Hudson County, November ’80


Hundies, fifties, twenties.  Plenty.  All tidied in a mother-of-pearl inlay cash clip.  A chunk chiseled off the sun.  Not plated; gold on through, eighteen carat, maybe twenty-four, more?, plucked off Saturday morning’s flaking decayed curbstone, battered-to-dust slate-gray snow powdering the personalized “J.F.D.”, and the etched-in artwork; like half-a-claddagh, or entwined fingers, or a secret society high-level handshake.

A creased sheet of bone-white typewriter paper with neatly printed phone numbers, attendant identifying initials, checkmark assessment alongside each entry—ratings, one to five—cocaine customers? … ropa vieja joints? … protection? … foxy whores? …

No job, no prospects, just his sidewalk act.  He’d normally be draining beers in the morning anyway, waiting for his ship to float in on the barspill, so untoward over-interest from nosy Gerald behind the taps isn’t piqued; Gerald barely looks up at all as Zeke, up front, works the picture window vista, reconnoitering, shielded by the neon hunter’s blind; anticipates–scans, across the avenue, a brutal broken world.

Pumps the jukebox, and amuses himself with an appropriate favorite; Garland Jeffreys singing “cool down, boy”.

“Y’all right?”  Gerald’s decided there’s way too much mid-autumn morning sweat on Zeke’s face to let pass.


(Just grubbed some llello-ista’s sunshiny snap-crackle.  Counted, folded, pocketed; the gold shekeled by the pawny once the five-block walk feels … safe?  All before noon.  Cool, indeed.)

“Big weekend?  Early start?”  Complexion of a bar rag.  Ringin’ out poison from an all-hours Friday, Gerald’s thinking.

Good start.”

Says Zeke.


Jesus Felipe Duhon–Rican, Euro-Cuban, Scotch-Irish slave name, a moderne blend for the new All-American vaquero urbano–jay-walked the side street, two grunts sitting the front while he approached from the back.  Duhon knew Gerald.  They’d come to terms, advantage Gerald.  Because Duhon couldn’t care if a standing building, a remnant smoking crater, or an unconsecrated graveyard was on the corner of the avenue, and Gerald understood.  Saw nothing, said nothing.  Not ever.

Duhon’d heard the other’s name around.  He didn’t care about that either.


“’Nother?”  Gerald did say that, after seeing nothing, then turned around and away, making sure to miss the rest.

Palms to the bar; up, off the round red stool.

“Nah.  Settin’ sail.”  To beat the coming squall, cash-in, and go home.  Or go farther.

Shadows, by Zeke unseen.  The sudden air-cool turned him; a side door breeze.  A billowed, splayed three-quarter duster.  The wind blew.

Loud, bright, away.  Gust after gust launched from the pistol that put Zeke down, the light in his head and eyes out and gone, hitting the deck by the window and juke.  Blood pumped and spurt from the open right side of his jaw, leaked onto his lap and then the floor until it was done.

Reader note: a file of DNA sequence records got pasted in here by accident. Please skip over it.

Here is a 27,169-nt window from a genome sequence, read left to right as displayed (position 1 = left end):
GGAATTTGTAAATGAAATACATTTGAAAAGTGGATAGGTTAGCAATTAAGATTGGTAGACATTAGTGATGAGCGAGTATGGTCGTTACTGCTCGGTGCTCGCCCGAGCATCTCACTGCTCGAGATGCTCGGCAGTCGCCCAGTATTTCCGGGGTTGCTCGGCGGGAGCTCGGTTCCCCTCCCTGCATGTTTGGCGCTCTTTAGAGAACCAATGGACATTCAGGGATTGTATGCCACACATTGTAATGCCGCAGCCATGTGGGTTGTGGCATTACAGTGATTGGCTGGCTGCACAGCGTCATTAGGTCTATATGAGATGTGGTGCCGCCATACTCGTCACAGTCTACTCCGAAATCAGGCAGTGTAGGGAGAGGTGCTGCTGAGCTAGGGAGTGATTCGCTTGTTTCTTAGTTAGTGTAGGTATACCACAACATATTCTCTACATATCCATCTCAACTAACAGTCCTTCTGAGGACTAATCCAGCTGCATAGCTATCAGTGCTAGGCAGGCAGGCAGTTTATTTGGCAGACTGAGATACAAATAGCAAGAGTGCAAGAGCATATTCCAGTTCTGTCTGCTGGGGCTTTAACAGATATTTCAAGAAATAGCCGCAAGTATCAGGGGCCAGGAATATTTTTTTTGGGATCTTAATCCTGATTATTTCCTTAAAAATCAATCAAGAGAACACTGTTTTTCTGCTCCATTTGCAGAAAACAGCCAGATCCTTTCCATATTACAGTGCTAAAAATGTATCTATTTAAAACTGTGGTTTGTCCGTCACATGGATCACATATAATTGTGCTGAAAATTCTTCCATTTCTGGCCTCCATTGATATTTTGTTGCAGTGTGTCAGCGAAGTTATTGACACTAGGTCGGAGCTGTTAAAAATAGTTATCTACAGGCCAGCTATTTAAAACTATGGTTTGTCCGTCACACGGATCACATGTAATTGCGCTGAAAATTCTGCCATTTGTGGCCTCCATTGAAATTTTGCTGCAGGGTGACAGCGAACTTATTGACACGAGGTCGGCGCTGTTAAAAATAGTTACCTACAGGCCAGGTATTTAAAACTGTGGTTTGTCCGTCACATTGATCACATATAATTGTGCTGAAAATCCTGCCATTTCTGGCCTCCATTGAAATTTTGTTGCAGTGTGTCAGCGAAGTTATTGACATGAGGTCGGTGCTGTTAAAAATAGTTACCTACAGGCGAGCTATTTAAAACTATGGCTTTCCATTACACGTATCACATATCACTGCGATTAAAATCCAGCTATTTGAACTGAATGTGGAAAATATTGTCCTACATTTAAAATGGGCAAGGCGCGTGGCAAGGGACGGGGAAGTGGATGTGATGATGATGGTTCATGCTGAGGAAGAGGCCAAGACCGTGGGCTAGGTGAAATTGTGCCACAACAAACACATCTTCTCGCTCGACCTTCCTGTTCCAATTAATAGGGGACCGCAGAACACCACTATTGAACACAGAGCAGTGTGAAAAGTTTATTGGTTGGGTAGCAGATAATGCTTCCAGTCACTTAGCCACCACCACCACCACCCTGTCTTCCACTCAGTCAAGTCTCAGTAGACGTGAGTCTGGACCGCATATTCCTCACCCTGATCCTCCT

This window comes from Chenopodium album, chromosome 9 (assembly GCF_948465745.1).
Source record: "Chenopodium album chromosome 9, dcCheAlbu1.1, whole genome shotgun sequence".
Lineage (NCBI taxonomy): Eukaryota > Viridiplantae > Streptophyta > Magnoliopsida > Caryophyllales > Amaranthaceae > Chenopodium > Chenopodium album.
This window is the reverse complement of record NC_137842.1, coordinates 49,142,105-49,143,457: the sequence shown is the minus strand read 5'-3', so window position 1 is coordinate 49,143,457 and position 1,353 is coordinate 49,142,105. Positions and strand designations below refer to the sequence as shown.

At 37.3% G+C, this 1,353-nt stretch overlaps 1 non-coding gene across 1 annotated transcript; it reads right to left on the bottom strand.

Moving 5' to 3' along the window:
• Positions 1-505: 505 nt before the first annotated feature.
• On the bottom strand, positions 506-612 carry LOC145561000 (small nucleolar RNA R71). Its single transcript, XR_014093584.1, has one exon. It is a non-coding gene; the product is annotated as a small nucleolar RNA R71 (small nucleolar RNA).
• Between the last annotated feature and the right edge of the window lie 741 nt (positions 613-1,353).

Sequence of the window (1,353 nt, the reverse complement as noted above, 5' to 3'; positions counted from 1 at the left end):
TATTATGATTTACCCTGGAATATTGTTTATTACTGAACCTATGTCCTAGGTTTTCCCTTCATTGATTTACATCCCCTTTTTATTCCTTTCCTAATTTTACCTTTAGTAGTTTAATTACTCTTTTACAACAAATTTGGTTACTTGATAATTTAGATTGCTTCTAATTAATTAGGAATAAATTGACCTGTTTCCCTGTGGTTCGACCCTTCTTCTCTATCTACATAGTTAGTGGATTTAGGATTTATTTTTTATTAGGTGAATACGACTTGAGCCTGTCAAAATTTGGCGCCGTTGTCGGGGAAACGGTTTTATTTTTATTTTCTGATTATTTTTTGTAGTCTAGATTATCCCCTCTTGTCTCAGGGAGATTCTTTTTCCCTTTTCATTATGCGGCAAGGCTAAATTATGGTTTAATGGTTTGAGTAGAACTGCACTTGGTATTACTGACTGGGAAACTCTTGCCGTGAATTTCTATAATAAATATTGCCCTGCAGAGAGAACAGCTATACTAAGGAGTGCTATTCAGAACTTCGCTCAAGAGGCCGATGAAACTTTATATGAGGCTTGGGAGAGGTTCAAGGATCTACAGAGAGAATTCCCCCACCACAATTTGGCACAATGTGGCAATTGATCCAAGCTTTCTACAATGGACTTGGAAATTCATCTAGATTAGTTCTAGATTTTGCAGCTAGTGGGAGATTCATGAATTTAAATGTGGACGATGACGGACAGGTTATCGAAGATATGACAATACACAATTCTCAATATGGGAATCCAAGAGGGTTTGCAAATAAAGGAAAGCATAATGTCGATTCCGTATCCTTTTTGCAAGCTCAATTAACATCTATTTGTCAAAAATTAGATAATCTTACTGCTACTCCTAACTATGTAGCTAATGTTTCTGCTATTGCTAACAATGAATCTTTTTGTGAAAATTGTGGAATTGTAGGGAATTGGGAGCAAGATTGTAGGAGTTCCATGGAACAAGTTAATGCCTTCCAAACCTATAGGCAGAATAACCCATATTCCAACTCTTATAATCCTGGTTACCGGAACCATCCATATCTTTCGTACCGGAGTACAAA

Duhon waved at Gerald.  “His name again?”

Gerald saw and heard that.

“Zeke, calls himself.”

“Zeke?  He chose ZekeThe hell?”  Duhon laughed, shook his head at his super-fine buckled leather boots, and asked Gerald, “Borrow your phone?”

Duhon unfolded the bone-white typewriter paper.  “New number.  Gotta get it into my day book.  You know.”  Gerald knew.

It rang.  Florida.  Duhon cupped the mouthpiece and said, “Figure out something about this mess?”

“Armed robbery gone wrong, no problem.  Dime a dozen now, with …” and left out the all you guys around.  Duhon nodded.  Fair enough.  He’d hurry.

“Mom?  How is it?  Beautiful?  Yes, we knew, just what you wanted.  I’m a little rushed right now, but … oh, that’s great, but please, if it’s not for you, you feel like coming … well, so you know, whatever you want.”  Gerald knew Duhon’s mom, knew exactly what she wanted; to get out, soon as possible, and stay out, of what was rapidly becoming the real Dodge.


First-on-the-scene undercover gets greased, before the blue-and-badges in the cherry-tops roll up, and utilizing his greed-synced prescient senses Detective Piccolo materialized in silent magic to get his palm oiled.  Three off the top of the golden clip, and Gerald’s story would carry the weight.

Duhon joined his sentries cross-corner by the phone booth.  “Lunch, watch a game, some beers?  Earned it.”

Flat gazes at boss Duhon, then each other.  Hard-ons.  That would fly until Duhon saw it coming.

“Nah, we’re good,” one said in their voice.  “Let’s go to work.”

~ fin ~

Gary Cahill is an Active Member of Mystery Writers of America New York and International Thriller Writers. His first published short story, That Kind of Guy, was a celebratory Black Mask and Department of First Stories selection in Ellery Queen’s Mystery Magazine, and was later reprinted in a Pulp Empire anthology. A sequel of sorts, Corner of River and Rain, appeared in a Short Story Me Genre Fiction anthology, and The Damnedest Things in The First Line Literary Journal Fall 2012. Fathers, Sons, Ghosts, Guns will be in the Big Pulp Magazine themed collection The Kennedy Curse in Fall 2013. He worked for nearly twenty five years in (and still plays in what’s left of) New York’s Hell’s Kitchen, and is now a staffer across the river at the Weehawken NJ Public Library.